GUESS 'DISTRICT' SOUNDS BETTER THAN 'GHETTO'

SCOTT WALDMAN STAFF WRITER
Section: Capital Region,  Page: D3

Date: Thursday, March 18, 2010

''Education District'' just doesn't have the same ring to it.


The so-called "student ghetto" in Albany is being renamed, apparently.


Press releases from the University at Albany are referring to the zone that runs roughly from South Lake to North Main avenues between Madison and Washington avenues. Of course, school officials at UAlbany and The College of Saint Rose never use the term "ghetto" to describe the area, which houses a high concentration of their students.


And despite the ugly connotations of that word, the ghetto is replete with dive bars, ramshackle housing, red Solo cups stuck in bushes, bad Chinese restaurants and sleep-starved neighbors. Absentee landlords jam as many apartments as possible into the old houses and watch the money pile up as the house gets abused.


Unfortunately, it has become, to paraphrase a 21-year-old student I quoted months ago, an area where adults wouldn't want to live.


That undesirability of the neighborhood doesn't mean the schools and the city haven't tried to clean it up.


Thomas Gebhardt, UAlbany's director of personal safety and off-campus affairs, and Albany police Officer Rick Romand, have invested considerable time in cleaning up the neighborhood. But changing the minds of indifferent college students who want to chug beer and stay up until the wee hours is not easy.


So they're asking for your help. The public is invited to share ideas from 6:30 to 9 tonight at the Saint Vincent DePaul Church, 900 Madison Ave. Likely, the turnout will be low, if barely existent, among those who are actually causing the problem.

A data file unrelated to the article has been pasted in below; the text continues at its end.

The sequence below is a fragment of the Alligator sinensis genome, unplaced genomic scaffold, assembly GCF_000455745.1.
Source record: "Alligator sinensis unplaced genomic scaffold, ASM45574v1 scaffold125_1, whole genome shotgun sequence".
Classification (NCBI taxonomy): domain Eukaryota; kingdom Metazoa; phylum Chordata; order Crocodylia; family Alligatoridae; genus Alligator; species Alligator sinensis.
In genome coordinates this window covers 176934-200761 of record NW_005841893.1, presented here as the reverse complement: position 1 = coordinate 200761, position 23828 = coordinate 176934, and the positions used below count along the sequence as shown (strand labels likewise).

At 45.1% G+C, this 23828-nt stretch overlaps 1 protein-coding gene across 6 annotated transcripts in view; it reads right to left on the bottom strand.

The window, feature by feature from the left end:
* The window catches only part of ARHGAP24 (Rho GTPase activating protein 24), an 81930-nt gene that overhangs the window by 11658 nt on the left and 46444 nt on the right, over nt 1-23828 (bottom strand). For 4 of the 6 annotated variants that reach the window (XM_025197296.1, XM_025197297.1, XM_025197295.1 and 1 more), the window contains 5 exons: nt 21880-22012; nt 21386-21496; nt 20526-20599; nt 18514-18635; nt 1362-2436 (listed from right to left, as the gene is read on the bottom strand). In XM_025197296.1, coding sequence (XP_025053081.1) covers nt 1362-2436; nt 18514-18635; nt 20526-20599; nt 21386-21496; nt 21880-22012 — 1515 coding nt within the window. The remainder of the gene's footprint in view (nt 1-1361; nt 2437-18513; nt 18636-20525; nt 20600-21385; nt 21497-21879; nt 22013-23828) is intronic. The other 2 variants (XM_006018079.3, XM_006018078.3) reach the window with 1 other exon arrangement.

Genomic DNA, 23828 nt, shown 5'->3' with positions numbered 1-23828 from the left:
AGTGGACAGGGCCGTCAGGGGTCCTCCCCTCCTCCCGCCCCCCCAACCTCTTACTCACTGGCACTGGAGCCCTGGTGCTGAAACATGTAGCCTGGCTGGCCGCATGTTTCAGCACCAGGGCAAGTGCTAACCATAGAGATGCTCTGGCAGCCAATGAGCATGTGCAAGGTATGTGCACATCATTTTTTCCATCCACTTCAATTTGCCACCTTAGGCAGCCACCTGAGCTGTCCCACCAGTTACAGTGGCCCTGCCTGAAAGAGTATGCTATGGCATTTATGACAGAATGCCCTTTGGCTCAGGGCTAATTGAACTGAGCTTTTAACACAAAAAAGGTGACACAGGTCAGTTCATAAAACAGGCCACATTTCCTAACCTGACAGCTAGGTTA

The schools and the city got a $95,000 grant from the Capital District Transportation Committee last year to improve the area.


The group has circulated a flier with two photos, one that captures a typical dumpy street scene. In the other, which could be New York City, people with strollers walk by outdoor cafes full of leisurely lunchtime crowds. It seems nearly impossible to imagine the "Education District" full of people who would opt for Perrier and fettucini at midday over Pabst and burritos at midnight, but at least they're trying.


Good luck.


Economic centers


Universities and institutions of higher education are an important part of their local economies, according to a new report.


The Rockefeller Institute of Government, based at UAlbany, found that the schools are more than university centers. They are also places for job training, business consulting, housing rehabilitation and they even secure seed money for new businesses.


The report, called "A New Paradigm for Economic Development," looked at the State University of New York schools as well as institutions in all 50 states, including Western Michigan University, North Carolina State and the University of Memphis.


It found that schools do more than distribute knowledge, they are also a vital economic engine for their communities and an important investment for a state's future fiscal health. The report was requested by and echoes the frequent comments of SUNY Chancellor Nancy Zimpher.


Got a tip? Scott Waldman can be reached at 454-5080 or by e-mail at swaldman@timesunion.com.